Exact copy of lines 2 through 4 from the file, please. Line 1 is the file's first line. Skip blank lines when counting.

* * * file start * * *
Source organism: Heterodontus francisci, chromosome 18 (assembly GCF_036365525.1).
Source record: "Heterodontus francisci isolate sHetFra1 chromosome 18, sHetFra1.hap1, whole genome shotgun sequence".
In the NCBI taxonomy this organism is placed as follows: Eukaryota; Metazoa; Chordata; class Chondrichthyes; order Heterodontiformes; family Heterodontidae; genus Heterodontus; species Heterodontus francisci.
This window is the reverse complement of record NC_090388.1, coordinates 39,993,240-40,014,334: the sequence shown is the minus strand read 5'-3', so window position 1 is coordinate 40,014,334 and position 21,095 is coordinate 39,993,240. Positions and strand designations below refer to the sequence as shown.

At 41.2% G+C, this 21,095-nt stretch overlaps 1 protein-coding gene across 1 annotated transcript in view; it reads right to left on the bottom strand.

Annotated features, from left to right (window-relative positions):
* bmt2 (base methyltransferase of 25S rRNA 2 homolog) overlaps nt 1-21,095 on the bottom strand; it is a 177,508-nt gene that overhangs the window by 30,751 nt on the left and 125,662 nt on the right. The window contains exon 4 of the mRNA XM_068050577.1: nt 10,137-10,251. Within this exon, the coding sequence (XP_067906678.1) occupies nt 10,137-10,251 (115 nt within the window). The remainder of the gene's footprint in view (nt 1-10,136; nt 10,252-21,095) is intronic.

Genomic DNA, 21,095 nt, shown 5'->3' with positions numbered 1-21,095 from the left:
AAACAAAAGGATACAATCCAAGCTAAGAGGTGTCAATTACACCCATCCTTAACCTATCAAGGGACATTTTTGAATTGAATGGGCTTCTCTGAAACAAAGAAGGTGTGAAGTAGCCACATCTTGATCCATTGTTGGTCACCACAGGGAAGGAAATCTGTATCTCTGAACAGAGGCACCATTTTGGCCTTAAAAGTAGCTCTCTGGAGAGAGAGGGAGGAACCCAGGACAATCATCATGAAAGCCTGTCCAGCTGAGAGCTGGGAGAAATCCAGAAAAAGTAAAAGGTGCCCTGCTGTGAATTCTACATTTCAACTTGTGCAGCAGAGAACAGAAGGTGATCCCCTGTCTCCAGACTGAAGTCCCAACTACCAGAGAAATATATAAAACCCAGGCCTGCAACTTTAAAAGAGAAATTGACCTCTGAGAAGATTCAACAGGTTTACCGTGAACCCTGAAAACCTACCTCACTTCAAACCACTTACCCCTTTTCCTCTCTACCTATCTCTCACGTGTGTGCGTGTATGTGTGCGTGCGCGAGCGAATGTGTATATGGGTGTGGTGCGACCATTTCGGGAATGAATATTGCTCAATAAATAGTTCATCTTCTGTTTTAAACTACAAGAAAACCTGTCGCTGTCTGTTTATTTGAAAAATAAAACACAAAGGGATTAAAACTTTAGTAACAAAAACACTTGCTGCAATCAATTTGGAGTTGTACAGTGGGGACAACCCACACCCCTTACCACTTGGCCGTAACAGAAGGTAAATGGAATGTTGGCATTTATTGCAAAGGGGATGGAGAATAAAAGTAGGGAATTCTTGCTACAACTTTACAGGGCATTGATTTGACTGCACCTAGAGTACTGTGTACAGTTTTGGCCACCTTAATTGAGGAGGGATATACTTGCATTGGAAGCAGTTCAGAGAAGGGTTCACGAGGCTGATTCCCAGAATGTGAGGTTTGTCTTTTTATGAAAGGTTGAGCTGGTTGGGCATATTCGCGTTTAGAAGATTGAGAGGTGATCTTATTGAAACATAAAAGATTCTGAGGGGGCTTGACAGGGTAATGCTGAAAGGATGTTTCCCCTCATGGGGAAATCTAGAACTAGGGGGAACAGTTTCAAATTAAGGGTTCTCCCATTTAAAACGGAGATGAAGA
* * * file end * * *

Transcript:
Source record: "Heterodontus francisci isolate sHetFra1 chromosome 18, sHetFra1.hap1, whole genome shotgun sequence".
In the NCBI taxonomy this organism is placed as follows: Eukaryota; Metazoa; Chordata; class Chondrichthyes; order Heterodontiformes; family Heterodontidae; genus Heterodontus; species Heterodontus francisci.
This window is the reverse complement of record NC_090388.1, coordinates 39,993,240-40,014,334: the sequence shown is the minus strand read 5'-3', so window position 1 is coordinate 40,014,334 and position 21,095 is coordinate 39,993,240. Positions and strand designations below refer to the sequence as shown.